Senator Scott Bundgaard announced his retirement shortly before he was supposed to testify before the Senate Ethics Committee relating to a February domestic incident with his former girlfriend, reports ABC15 News. Three nominees have already been selected to take his place.
Bundgaard represented Legislative District 4, and was majority leader of the state senate before losing his post when reports of the domestic violence incident arose.
Bundgaard was accused of assaulting and endangering his then-girlfriend Aubry Ballard during a February altercation on a Phoenix freeway. Witnesses allege that Bundgaard hit Ballard, dragged her out of his car, and shook her. He eventually pleaded no contest to the charges. After pleading no contest to the misdemeanor endangerment charge, he is required to attend a domestic violence diversion program for one year, which will result in the dismissal of the entire case. If he fails to comply, he faces five days in jail, fees and 36-months’ probation.
It seems the other consequence of his indiscretion has been the loss of his job. If his ethics case had been left up to the committee, it could have resulted in a recommendation that the full Senate issue a letter of reprimand, formal censure or expulsion for the former senator, according to ABC15.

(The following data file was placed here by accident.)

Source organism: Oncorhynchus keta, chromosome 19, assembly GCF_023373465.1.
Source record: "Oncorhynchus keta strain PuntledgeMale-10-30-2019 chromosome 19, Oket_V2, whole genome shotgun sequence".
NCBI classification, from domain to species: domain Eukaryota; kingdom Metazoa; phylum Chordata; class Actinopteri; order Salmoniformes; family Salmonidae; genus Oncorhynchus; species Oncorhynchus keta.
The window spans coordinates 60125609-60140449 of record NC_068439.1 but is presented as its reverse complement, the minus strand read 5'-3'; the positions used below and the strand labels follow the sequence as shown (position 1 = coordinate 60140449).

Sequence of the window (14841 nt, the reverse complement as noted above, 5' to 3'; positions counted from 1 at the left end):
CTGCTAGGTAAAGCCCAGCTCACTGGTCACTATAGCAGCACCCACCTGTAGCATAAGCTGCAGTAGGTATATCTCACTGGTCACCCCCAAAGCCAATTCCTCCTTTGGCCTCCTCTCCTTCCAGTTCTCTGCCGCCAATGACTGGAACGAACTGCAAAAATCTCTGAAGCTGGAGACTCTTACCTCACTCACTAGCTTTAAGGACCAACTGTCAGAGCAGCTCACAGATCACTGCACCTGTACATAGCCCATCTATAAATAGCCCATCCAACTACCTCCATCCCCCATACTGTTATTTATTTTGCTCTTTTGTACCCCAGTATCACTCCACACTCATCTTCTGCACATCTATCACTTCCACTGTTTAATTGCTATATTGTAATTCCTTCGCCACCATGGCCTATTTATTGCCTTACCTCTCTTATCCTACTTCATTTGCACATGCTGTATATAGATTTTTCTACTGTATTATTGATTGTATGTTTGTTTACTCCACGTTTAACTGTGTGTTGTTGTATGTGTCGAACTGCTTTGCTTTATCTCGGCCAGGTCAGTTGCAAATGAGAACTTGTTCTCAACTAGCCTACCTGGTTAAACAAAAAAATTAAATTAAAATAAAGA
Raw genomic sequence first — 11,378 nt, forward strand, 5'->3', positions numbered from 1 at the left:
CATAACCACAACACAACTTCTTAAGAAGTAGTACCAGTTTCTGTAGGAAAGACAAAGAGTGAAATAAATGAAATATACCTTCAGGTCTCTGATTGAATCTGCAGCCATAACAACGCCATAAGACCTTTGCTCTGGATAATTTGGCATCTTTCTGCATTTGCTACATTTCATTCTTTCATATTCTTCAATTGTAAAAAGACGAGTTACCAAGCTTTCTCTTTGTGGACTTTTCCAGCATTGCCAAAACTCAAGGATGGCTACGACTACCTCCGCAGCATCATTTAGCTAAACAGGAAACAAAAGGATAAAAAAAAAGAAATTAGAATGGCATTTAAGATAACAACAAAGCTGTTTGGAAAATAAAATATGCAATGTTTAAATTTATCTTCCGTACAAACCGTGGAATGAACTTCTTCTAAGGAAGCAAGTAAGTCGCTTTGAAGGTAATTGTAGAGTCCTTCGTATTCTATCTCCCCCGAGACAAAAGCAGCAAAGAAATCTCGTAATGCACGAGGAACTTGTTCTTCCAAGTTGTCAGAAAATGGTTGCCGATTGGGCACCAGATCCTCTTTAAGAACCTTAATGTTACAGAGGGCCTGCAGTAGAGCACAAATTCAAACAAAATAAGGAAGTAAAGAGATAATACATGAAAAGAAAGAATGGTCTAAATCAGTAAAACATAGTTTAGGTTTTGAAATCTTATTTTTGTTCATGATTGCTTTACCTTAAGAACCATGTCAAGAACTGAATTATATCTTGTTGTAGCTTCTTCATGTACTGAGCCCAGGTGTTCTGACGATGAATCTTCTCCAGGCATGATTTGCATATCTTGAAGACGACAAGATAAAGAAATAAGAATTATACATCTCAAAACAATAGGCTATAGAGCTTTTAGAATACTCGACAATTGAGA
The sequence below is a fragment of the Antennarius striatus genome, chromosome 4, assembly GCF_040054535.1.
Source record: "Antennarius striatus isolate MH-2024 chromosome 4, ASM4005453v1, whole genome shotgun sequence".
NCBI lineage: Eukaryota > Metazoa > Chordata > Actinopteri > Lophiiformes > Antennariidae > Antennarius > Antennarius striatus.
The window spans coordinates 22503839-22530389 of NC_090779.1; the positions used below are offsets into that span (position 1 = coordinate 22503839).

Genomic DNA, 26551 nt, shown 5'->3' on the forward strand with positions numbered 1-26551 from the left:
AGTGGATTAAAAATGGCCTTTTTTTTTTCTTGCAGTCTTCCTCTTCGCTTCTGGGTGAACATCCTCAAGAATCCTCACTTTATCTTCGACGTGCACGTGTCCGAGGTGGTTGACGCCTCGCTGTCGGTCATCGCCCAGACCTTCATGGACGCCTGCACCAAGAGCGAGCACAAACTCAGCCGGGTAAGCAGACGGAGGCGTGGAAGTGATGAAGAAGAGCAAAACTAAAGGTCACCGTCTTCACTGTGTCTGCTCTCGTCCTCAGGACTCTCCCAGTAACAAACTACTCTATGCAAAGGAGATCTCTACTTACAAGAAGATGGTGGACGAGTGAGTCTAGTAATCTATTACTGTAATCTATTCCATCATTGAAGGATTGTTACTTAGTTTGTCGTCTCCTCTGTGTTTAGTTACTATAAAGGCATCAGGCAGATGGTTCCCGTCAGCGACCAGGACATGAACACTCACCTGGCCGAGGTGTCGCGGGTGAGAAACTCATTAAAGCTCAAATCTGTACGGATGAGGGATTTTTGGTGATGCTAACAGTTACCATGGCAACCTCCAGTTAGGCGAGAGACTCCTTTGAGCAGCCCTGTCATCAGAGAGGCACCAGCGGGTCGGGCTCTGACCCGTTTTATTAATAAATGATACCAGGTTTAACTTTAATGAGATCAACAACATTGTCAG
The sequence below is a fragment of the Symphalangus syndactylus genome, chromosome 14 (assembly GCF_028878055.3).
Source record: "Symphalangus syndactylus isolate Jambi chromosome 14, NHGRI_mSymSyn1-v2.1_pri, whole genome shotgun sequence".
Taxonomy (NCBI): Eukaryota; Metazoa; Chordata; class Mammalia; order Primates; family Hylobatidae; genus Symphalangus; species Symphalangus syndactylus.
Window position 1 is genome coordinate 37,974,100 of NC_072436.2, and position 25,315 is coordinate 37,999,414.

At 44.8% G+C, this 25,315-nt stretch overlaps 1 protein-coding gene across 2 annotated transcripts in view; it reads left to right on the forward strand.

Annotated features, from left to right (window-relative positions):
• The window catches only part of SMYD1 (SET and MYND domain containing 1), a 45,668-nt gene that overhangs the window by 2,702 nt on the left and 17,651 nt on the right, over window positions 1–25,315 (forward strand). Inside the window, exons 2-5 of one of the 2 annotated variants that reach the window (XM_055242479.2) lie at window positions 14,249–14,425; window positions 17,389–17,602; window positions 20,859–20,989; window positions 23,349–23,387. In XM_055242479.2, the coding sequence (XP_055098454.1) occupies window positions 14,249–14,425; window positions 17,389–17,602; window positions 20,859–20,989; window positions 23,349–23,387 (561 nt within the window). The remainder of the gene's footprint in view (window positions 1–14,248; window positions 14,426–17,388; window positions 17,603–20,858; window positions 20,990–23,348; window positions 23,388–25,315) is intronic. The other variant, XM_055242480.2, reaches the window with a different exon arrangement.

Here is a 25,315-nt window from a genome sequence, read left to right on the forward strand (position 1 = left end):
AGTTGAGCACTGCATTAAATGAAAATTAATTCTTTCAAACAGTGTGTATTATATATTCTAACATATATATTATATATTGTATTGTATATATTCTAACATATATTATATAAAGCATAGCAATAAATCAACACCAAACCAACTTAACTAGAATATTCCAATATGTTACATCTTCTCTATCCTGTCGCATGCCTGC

Domestic violence is a serious crime that can result in severe punishment, ranging from required attendance at educational classes to jail time. If you have been the victim of domestic violence or know someone who may have been a victim, you are encouraged to report the crime to Valley police officials or contact the National Domestic Violence Hotline at (800) 799-SAFE. Phoenix family law attorneys can also inform you of your legal options.
- Find a Phoenix Family Law Attorney (FindLaw)
- 3 Candidates Vying to Replace Sen. Scott Bundgaard (The Arizona Republic)
- Domestic Violence (FindLaw)